copper colouring.

The touchscreen is a good size and comes with a row of shiny piano keys below it
for quick access to the most used functions.

The driver’s seat is snug but comfortable, with power adjustment, memory for
settings and a massage function.

Rear legroom is okay but not what we’d describe as generous, with rear air vents, 12
volt and 2 x USB ports, plus a fold-down centre armrest with two cupholders.

The cupholders are only large enough to accommodate a small coffee cup.
Finally, the boot is a good size, with 591 litres of space with the rear seat in use and
hides a space saver spare.

With second row seats folded to transport stuff, the boot floor can be positioned
higher to provide a level load area.

At 1429kg the 3008 is relatively light and it shows in the way the car steers and
handles, as well as in the amount of fuel it uses.

Obviously, the heavier a vehicle is, the more effort it takes to move it.

Performance is fine with a driver and front passenger in place, but you need to work
harder at it with four adults aboard.

Sport mode helps to compensate for the extra weight, but is too busy to use all the
time. Eco is unnecessary.

As smooth as the Aisin tranny might be, there is some lag between pushing the
accelerator and the car responding.

With four aboard the car sits noticeably lower at the back and looks a little meaner.

GT Sport rides on 19-inch alloys, with 205/55 series Michelin rubber. Strangely, the
less expensive GT with 18s gets wider 225s (hybrid with 19s gets 255s).

Ride quality is generally okay and the cabin is genuinely quiet, making for easy
conversation even at motorway speeds – but background noise ramps up on coarse

Little bumps and imperfections are too evident – too often – and could be easily
ironed out with some local suspension tuning as demonstrated by other importers.

Steering and brakes are good, but the brakes can be touchy.

Auto parking is fitted and works with reverse and parallel parking, but doesn’t quite
know what to make of 45-degree rear to kerb parking in many country towns.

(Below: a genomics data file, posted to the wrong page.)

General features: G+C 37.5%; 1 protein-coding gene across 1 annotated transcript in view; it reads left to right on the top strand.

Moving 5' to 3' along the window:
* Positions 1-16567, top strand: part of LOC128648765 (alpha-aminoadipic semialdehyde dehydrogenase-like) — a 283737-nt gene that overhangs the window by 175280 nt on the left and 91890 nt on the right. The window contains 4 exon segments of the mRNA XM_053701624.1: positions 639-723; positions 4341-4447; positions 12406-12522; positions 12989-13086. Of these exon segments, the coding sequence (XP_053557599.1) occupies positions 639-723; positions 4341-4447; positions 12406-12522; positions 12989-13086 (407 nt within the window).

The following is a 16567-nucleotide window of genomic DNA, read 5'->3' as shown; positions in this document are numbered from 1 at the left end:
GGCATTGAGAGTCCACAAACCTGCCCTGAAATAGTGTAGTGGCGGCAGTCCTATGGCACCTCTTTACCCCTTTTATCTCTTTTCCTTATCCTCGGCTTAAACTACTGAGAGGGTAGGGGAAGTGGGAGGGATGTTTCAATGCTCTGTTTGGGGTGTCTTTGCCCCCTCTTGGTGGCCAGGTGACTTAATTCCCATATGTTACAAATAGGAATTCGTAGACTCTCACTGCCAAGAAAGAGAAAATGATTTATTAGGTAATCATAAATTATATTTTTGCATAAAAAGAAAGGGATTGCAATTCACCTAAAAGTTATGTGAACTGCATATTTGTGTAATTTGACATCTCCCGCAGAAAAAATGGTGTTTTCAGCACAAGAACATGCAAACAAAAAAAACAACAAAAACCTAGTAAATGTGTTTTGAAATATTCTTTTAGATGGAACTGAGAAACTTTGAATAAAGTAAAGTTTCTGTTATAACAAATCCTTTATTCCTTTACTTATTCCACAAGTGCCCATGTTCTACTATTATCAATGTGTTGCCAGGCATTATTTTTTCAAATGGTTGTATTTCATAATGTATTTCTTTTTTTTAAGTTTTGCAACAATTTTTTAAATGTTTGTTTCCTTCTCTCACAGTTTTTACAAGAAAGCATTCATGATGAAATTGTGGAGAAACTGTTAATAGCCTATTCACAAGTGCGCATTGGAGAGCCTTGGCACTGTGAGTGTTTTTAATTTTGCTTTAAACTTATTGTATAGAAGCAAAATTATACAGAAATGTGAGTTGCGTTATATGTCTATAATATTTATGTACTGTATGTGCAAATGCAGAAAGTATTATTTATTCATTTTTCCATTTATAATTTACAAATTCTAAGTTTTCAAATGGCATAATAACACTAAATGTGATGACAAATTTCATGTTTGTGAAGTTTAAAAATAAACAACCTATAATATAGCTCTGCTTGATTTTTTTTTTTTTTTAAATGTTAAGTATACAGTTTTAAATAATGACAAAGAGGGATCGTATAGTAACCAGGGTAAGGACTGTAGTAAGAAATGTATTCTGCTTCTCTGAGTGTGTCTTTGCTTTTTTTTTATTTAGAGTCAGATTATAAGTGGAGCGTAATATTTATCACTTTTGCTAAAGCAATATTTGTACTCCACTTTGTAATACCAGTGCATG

No review of this car would be complete without mention of the Euro-style cruise
control stalk.

We’ve said it before and we’ll say it again, it is unnecessarily complicated and has
been for years.

In fact, it has been made even more complex by the need to factor in adaptive cruise
and fine adjustment for the gap between you and the vehicle in front.

The last Citroen we drove, the C4 Shine, had seen the light so to speak, with the
operation finally moved to the steering wheel like most other brands.

Why Peugeot persists is a mystery. It’s okay to be different, but not we suggest at
the expense of practicality.

We were getting 6.9L/100km after more than 1000km.

If you’re in the market for a Euro SUV (read not German), the Peugeot 3008 GT
Sport is an impressive alternative.

It looks amazing, it’s comfortable, goes pretty well, doesn’t use much fuel and is
extremely quiet inside.

You can argue the GT Sport is expensive, or view it as a relatively cheap alternative
for those wanting some Euro chic.

The unenviable challenge for Peugeot is getting buyers to accept a car with less
equipment for the same price.

Looks: 8/10
Performance: 7/10
Safety: 8/10
Thirst: 8/10
Practicality: 7.7/10
Comfort: 7.5/10
Tech: 7.5/10
Value: 7.5/10
Overall: 7.6/10


3008 Allure: $50,075
3008 GT Petrol: $53,414
3008 GT Diesel: $56,753
3008 GT Sport: $63,431
3008 GT Sport Plug-In Hybrid AWD: $84,790
Note: These prices do not include government or dealer delivery charges. Contact
your local Peugeot dealer for drive-away prices.

Peugeot 3008 GT Sport 1.6-litre turbo petrol, eight-speed automatic, FWD

Capacity: 1.6 litres
Configuration: Turbocharged, 4-cylinders in-line
Maximum power: 133 kW @ 5500 rpm
Maximum torque: 250 Nm @ 1650 rpm
Fuel Type: Petrol 95 RON
Combined Cycle (ADR 81/01): 5.6 L/100km
CO2 Emissions: 128 g/km

8-sp automatic, front-wheel drive

Length: 4447 mm
Wheelbase: 2675 mm
Width: 2098 mm
Height: 1624 mm
Fuel Tank Capacity: 53 litres
Turning circle: 10.7 metres
Kerb Mass: 1429 kg

Front: Ventilated disc brakes with sliding calipers and automatic wear adjustments
Rear: Sliding calliper disc brakes

Five years/unlimited kilometres

About Chris Riley

Chris Riley has been a journalist for 40 years. He has spent half of his career as a writer, editor and production editor in newspapers, the rest of the time driving and writing about cars both in print and online. His love affair with cars began as a teenager with the purchase of an old VW Beetle, followed by another Beetle and a string of other cars on which he has wasted too much time and money. A self-confessed geek, he’s not afraid to ask the hard questions - at the risk of sounding silly.